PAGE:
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INTRODUCTION. Who We Are: Northern Michigan University NASA Resource Center: Seaborg Math & Science Center Workshop Presenters: Debra Homeier, Seaborg Center Director Scott Stobbelaar, Star Lab Consultant Chris Standerford, Shiras Planetarium Director .

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introduction
INTRODUCTION

Who We Are:

  • Northern Michigan University NASA Resource Center: Seaborg Math & Science Center

Workshop Presenters:

  • Debra Homeier, Seaborg Center Director
  • Scott Stobbelaar, Star Lab Consultant
  • Chris Standerford, Shiras Planetarium Director
night sky network introduction
Night Sky Network Introduction
  • MAS (Marquette Astronomical Society)

http://www.mqtastrosociety.webs.com

  • NSN homepage:

http://nightsky.jpl.nasa.gov/

  • What is required in order to receive Night Sky Toolkits
slide3
TOOLKITS:

1. Solar System Explorer

2. Shadows & Silhouettes

3. Dark Skies

4. Supernova

5. Our Galaxy, Our Universe

6. Planet Quest

7. Glass & Mirrors

8. Telescopes: Eyes on the Universe

9. Black Holes

10. Telescopes: Eyes On The Universe

What materials come with each kit?

slide4
Introduction to black holes

How Are Black Holes made?

Where are they found?

How do we find them?

Harvard-Smithsonian Center for Astrophysics

Origins Education Forum - STScI

Navigator Public Engagement Program - JPL

slide5
1915: Einstein’s Theory of Gravity predicted the possibility of black holes, but no one believed they actually existed! 1967: Term “Black Hole” coined 1970’s: Convincing evidence that black holes are realToday: NASA space telescopes have discovered evidence for black holes throughout the universe

Albert Einstein

what did einstein say about gravity
What did Einstein say about Gravity?

Mass distorts space - “curving” it

Objects and light moving near the massive object are forced to take a curved path around the object.

Just like the Moon orbiting Earth.

Images courtesy of Professor Gabor Kunstatter, University of Winnipeg

what is a black hole
What is a Black Hole?

An unimaginably dense region of space where space is curved around it so completely and gravity becomes so strong that nothing, not even light, can escape.

Mass is so great in such a small volume that the velocity needed to escape is greater than the speed light travels.

how much would you weigh
How much would you “weigh”?

On Earth, let’s say you weigh 150 lbs.

On the Moon, you’d weigh 25 lbs.

On Jupiter, you’d weigh 350 lbs.

On the Sun, you’d weigh 4,000 lbs.

Near a Black Hole,

you’d weigh over

20 TRILLON POUNDS !!!

where do black holes come from
Where do black holes come from?
  • Three classifications of black holes:
  • #1- Stellar-mass: 3 to 20 times the mass of our Sun
  • #2 - Supermassive: Black holes with millions to billions of times the mass of our Sun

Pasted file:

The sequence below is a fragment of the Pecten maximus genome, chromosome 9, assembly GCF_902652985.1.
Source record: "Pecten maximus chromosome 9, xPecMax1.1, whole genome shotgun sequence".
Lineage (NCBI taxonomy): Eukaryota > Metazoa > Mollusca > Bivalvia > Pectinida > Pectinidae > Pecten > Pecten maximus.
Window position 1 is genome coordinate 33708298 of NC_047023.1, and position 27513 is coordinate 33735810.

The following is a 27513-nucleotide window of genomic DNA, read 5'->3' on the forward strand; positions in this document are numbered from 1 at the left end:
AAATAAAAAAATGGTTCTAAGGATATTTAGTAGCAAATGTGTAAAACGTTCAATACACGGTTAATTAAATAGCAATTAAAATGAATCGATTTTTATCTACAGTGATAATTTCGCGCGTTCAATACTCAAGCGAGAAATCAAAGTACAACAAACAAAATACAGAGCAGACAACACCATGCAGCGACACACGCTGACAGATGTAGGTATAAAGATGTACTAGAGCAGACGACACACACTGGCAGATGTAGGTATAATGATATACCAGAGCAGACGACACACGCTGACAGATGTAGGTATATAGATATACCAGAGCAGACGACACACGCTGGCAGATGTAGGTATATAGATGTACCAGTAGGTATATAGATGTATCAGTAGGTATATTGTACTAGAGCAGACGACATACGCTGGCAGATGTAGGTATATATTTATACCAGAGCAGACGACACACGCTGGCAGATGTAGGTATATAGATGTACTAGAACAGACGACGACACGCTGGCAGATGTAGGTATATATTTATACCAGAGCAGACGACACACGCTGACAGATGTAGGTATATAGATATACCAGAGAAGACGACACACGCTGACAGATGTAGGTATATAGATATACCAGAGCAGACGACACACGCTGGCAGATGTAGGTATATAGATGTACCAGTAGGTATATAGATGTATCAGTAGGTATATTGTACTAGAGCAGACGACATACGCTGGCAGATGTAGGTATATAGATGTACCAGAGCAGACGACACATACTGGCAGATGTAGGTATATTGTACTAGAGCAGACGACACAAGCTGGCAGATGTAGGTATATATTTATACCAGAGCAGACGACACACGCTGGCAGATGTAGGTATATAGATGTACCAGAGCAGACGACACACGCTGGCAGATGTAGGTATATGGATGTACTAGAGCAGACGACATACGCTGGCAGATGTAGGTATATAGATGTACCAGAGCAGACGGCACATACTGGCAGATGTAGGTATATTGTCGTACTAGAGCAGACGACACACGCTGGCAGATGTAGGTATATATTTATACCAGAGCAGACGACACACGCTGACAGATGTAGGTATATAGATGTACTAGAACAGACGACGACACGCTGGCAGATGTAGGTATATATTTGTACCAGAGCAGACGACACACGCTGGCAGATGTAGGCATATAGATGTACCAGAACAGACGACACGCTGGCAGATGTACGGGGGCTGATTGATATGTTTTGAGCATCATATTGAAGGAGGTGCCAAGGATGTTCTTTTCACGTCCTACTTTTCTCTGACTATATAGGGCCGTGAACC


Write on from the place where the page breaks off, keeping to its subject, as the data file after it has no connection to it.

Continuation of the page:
• #3 - Mid-mass: In between stellar-mass and supermassive
how do they form
How do they form?

#1 Stellar-mass:

Black holes are made when a giant star, many times the mass of our Sun, dies.

Most of the star’s atmosphere is blown into space as a supernova explosion.

The star’s spent core collapses under its own weight.

If the remaining mass is more than the mass of 3 Suns, it will collapse into a black hole.

Supernova:

Credit: European Southern Observatory

where do black holes come from1
Where do black holes come from?

#2-Supermassive:

Extremely massive black holes have been found in the centers of many galaxies - including our own!

Credit: European Southern Observatory (ESO) - Very Large Telescope

where do black holes come from2
Where do black holes come from?

#3 Mid-Mass:

Scientists are finding these in the centers of large, dense star clusters.

Like this globular star cluster, called M15, in our Galaxy.

Image Credit: NASA and The Hubble Heritage Team (STScI/AURA)

what do you think
What do you think?

What happens to a spaceship that falls into a black hole?

Will the black holes in our Galaxy eventually suck up everything in it - a cosmic vacuum cleaner?

What would happen to Earth if the Sun was replaced by a black hole of the same mass?

If we can’t see black holes, how do we know they are there?

what do you think1
What do you think?

What happens to a spaceship that falls into a black hole?

Will the black holes in our Galaxy eventually suck up everything in it - a cosmic vacuum cleaner?

What would happen to Earth if the Sun was replaced by a black hole of the same mass?

If we can’t see black holes, how do we know they are there?

10

how have we survived and avoided being sucked up by a black hole
How have we survived and avoided being ‘sucked up’ by a black hole?